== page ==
• The 2022 United Nations Climate Change Conference, also known as COP27, is the 27th United Nations Climate Change conference.
  • It is being held in Sharm el-Sheikh, Egypt from November 6 to November 18, 2022.
  • COP27 will bring governments together to accelerate global efforts to confront the climate crisis.
  • It is an important meeting because the latest science shows that climate change is moving much faster than we are, pushing ecosystems and communities to their limits.
  • The Conference of Parties comes under the United Nations Climate Change Framework Convention (UNFCCC) which was formed in 1994.
  • The UNFCCC was established to work towards the “stabilisation of greenhouse gas concentrations in the atmosphere.”

Issues of Finance for Climate Adaptation:

Lack of Support

  • International support for climate adaptation is skewed towards mitigation projects.
  • The modalities of financing mechanisms have seen a shift from grants to loans.

Local Nature of CSR Initiatives.

  • Often actions under CSR are directed by context-based targets that represent the most critical challenges of the environment where businesses are embedded.
  • Therefore, the nature of the initiatives mostly remains local.

Suggestive measures:

  • It is necessary to find alternative means of leveraging local financing opportunities to build resilience.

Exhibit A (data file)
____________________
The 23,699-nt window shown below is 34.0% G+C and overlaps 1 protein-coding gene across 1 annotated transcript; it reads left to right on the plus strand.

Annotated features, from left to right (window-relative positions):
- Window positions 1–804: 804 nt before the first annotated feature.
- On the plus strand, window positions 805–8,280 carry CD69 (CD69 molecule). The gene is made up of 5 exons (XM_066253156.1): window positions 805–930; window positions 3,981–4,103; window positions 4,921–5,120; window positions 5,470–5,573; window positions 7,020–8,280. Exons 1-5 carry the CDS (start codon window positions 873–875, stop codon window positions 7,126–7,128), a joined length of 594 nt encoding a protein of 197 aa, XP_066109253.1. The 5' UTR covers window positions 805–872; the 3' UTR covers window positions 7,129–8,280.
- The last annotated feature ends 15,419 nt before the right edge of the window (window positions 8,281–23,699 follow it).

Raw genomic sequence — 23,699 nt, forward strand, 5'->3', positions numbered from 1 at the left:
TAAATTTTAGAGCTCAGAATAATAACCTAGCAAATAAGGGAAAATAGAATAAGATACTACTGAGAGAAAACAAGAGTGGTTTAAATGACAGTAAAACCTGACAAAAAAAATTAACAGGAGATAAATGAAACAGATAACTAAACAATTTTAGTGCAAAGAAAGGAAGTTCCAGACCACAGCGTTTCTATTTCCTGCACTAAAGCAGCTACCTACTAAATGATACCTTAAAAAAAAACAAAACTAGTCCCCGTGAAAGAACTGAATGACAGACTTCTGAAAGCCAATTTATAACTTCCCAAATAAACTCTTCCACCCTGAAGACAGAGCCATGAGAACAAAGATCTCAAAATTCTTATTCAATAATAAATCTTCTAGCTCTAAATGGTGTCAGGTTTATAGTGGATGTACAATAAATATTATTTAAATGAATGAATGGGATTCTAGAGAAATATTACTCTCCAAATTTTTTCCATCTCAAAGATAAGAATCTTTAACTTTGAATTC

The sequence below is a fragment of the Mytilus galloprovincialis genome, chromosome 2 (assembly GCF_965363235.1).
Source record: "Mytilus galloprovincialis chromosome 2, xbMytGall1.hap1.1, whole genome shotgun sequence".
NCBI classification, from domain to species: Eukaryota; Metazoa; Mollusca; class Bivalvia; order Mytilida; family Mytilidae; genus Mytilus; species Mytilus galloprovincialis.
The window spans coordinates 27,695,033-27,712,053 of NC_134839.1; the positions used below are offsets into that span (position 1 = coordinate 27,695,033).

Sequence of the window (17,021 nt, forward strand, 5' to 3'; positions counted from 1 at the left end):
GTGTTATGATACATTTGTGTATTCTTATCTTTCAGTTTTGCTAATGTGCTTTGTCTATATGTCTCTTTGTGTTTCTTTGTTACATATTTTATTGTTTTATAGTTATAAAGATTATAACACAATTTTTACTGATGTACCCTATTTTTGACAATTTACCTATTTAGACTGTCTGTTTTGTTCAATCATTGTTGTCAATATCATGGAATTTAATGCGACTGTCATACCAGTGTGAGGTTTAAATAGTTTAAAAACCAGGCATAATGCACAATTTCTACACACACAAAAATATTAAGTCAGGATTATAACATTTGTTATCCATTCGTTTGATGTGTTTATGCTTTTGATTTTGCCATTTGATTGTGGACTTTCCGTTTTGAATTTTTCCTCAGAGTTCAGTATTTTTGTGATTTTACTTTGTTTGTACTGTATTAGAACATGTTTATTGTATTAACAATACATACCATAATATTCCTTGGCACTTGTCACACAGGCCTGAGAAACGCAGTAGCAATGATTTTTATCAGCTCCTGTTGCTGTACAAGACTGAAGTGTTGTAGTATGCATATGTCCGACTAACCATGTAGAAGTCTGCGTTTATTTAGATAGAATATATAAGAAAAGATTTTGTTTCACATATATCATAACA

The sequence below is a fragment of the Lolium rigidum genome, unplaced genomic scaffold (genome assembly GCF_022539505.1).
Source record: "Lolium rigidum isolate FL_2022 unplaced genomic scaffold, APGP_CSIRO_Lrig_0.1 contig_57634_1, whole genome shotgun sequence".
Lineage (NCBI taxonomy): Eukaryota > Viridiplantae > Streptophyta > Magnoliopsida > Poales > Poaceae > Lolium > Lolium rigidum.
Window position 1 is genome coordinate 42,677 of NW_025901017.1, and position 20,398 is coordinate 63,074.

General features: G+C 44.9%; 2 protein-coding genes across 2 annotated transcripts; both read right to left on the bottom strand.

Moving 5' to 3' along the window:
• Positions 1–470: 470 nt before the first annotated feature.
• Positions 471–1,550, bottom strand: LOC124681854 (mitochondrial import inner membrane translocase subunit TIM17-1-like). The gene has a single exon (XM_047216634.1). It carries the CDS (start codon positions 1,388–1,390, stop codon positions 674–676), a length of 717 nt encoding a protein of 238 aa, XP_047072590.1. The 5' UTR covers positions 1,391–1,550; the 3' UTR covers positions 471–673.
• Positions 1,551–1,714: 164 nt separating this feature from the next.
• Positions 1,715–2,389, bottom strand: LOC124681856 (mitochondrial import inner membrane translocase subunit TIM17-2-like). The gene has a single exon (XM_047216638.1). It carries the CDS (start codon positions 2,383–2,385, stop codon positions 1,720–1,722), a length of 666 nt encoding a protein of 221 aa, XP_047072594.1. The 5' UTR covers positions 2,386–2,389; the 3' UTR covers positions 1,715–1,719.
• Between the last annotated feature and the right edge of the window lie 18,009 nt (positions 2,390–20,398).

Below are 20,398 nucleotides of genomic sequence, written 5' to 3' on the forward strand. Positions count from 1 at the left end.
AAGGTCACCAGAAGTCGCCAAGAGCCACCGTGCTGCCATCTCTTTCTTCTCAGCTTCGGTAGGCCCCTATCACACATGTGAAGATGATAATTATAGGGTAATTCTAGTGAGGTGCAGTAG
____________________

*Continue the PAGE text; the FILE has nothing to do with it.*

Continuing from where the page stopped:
• From the private sector, CSR allocations can be reimagined as adaptation finance.
    • Channelling CSR funds more effectively towards climate adaptation may provide a new source of climate finance.
    • CSR funds potentially represent the third largest pool of climate finance after government spending and multilateral financing.
  • There is a potential to address climate adaptation but it will require industries to pool finances. The industrial sector is the second highest user of freshwater in the country.
  • For developing countries to enhance their ambition, developed countries must provide enhanced support.
  • Need for nature-based solutions to link actions on mitigation and adaptation in terms of planning, financing, and implementation, which would provide co-benefits.
  • It is required urgent efforts to increase the financing and implementation of actions designed to adapt to the growing impacts of climate change,
  • There should be collective effort around making adaptation projects investible.

The world needs innovation in adaptation finance to realize a more sustainable future. Water credits may prove to be one among the many effective mechanisms to achieve water resilience. However, its adoption must be informed by thorough understanding of the ground conditions and international experience with the model.

Source: The Hindu

Previous Year Question

Q.1) Consider the following statements:

  1. The Climate Group is an international non-profit organisation that drives climate action by building large networks and runs them.
  2. The International Energy Agency in partnership with the Climate Group launched a global initiative “EP100”.
  3. EP100 brings together leading companies committed to driving innovation in energy efficiency and increasing competitiveness while delivering on emission reduction goals.
  4. Some Indian companies are members of EP100.
  5. The International Energy Agency is the Secretariat to the “Under2 Coalition”.

Which of the statements given above are correct?

  1. 1,2, 4 and 5
  2. 1,3 and 4 only
  3. 2,3 and 5 only
  4. 1,2, 3, 4 and 5